Palm Springs Desert Museum
Palm Springs, CA
American Landscape: Karen Kitchel and Merrill Mahaffey
The Palm Springs Desert Museum will present the work of two artists in a new exhibition, "American Landscape: Karen Kitchel and Merrill Mahaffey." The exhibition opens March 29, 2000 and will be on view through August 13, 2000.
The paintings of these two artists reveal different, but equally powerful, approaches in their compelling portrayal of the American landscape.
Karen Kitchel's paintings represent two bodies of work, "American Grasslands" and "Home on the Range," which reveal a watchful and respectful examination of the landscape. Her paintings speak to an ecological age when the meaning of landscape is largely affected by the culture that inhabits it.
Karen Kitchel's work examines attitudes about landscape painting while illustrating the visual appearance of the land. Native plant species, engineered cash crops, pampered ornamentals, proud chamber-of-commerce panoramas and weary industrial zones are all subjects that equally attract Kitchel. "These are not the singular vistas of traditional landscape painting. Here, the land is seen through time," says Kitchel.
In the series of large oil paintings entitled "Home, Home on the Range: not the same old song," compelling scenes from man's activities over time are superimposed over landscapes depicted as a natural paradise, suggestively full of promise and untouched by human hands. The superimposed scenes of urban congestion and pollution, suburban comfort and conformity, and the fascination of the freeway depict the relationship between people and the land. In addition to the visual juxtapositions, a phrase from the song titles each painting and stimulates the viewers' personal memories.
In Kitchel's second series in this exhibition, "American Grasslands: Prairie, Pasture, Crop, and Lawn" she has rejected the idea of merely creating scenic paintings, preferring to portray nature as "living landscapes" of elemental forces evolving over a period of time. By focusing on something as ordinary as patches of grasses, Kitchel makes it clear that her paintings are concerned with something beyond the embodiment of pure aesthetic pleasure. (left: Karen Kitchel (b. 1957), American Grasslands: Prairie, Pasture, Crop, and Lawn, © 1999, oil on wood, 12 of 100, 12 x 12 inches each, Courtesy of the artist)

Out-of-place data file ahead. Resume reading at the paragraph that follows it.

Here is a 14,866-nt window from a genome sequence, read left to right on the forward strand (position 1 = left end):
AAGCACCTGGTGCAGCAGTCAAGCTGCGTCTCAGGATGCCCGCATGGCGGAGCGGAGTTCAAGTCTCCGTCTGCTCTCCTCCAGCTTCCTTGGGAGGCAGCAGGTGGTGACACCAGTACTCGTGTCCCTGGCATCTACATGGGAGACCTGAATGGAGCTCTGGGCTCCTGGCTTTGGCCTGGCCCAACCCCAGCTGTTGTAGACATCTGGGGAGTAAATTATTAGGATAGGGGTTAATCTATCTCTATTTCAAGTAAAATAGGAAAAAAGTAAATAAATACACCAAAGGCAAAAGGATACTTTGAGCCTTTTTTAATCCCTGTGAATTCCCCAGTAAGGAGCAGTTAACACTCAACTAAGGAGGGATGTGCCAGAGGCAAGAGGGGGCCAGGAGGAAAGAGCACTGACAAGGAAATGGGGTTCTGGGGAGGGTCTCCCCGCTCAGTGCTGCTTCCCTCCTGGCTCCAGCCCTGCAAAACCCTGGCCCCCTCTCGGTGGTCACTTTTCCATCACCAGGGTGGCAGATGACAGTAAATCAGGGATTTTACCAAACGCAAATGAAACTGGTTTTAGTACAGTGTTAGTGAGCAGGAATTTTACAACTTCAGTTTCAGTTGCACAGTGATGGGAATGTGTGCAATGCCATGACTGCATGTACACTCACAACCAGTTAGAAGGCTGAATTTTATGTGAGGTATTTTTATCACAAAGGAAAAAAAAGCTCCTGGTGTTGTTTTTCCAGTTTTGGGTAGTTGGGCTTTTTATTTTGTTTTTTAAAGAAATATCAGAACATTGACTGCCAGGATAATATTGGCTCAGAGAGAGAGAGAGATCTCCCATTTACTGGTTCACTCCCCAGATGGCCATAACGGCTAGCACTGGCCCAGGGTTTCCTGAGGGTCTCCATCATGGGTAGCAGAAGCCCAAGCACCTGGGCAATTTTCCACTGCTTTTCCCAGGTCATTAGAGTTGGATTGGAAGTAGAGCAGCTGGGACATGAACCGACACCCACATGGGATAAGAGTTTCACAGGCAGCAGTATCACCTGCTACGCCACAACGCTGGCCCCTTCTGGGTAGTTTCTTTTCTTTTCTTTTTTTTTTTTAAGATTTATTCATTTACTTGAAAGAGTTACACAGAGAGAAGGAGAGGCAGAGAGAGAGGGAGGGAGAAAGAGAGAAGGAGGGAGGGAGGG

The grass paintings evoke the relationship between continuity and disruption, growth and limits. She speaks often of wanting to express how the land appears through the passage of time and her desire to depict stages of growth and use. From the seedling crop, to the lush lawns, to the dry and yellowed grasses, she provides a truthful account of nature within her personal vision. Her "American Grasslands" series includes 50 one-foot-square meticulously painted micro views of various grasses that are grouped together in a wall-sized installation. (right: Karen Kitchel (b. 1957), Lawn #23, 1999, oil on wood, 12 x 12 inches)
A resident of Denver, Colorado, Kitchel received her Masters of Fine Art from the Claremont Graduate School in Claremont, California. She received her B.A. from Kalamazoo College, Kalamazoo, Michigan. Kitchel's work has been exhibited extensively throughout the western United States.
In contrast to the micro view of Kitchel's grassland paintings, Merrill Mahaffey's grand, panoramic landscapes respond to the 19th century American landscape tradition of the sublime. "Nature is an art inspiration, not about beauty - it is about truth and reality," explains Mahaffey. His subjects typify the enormous scale of western canyons and expansive vistas. (left: Merrill Mahaffey, Holgate Bay, 1997, acrylic on canvas, 32 x 48 inches, Courtesy MacLaren/Markowitz Gallery, Boulder, CO)
Merrill Mahaffey's work conveys his lingering attraction for the monumental scale of geological formations of the American Southwest and his preference to grand scenery where land and water meet abruptly. His paintings cover dramatic landscapes of New Mexico, Colorado, Arizona and California.
His landscapes reveal his interest in pure painting and in the effects of ever-present challenge of continuous and erratic change. He condenses the movement of light and strives for a visual harmony of its play on geological features. The ripples, striations and fissures in the stone are painted in an unemotional and definite manner. Transient weather, regardless of its subtlety, tends to imply mood. (right: Merrill Mahaffey, National Canyon Narrow, 1993, watercolor on paper, 40 x 30 inches, Courtesy of the artist.)
Merrill Mahaffey received his B.A. from Sacramento State University and his M.F.A. from Arizona State University. He resides in Santa Fe, New Mexico. His works are in numerous museums throughout the country including the Metropolitan Museum of Art in New York and the Museum of American Art at the Smithsonian in Washington, D.C.
While this exhibition presents the work of two artists, it comprises four separate galleries, two will be devoted to each artist's work. "Visitors will be able to observe each artist's paintings independently from the other's and, in so doing, experience their respective statements about landscape wholly within their own context." said Katherine Hough, director of collections/exhibitions for the Palm Springs Desert Museum.
This exhibition was organized the Palm Springs Desert Museum and funded by the H.N. and Frances C. Berger Foundation and the Museum's Western Art Council.
Read more about the Palm Springs Desert Museum in Resource Library Magazine.
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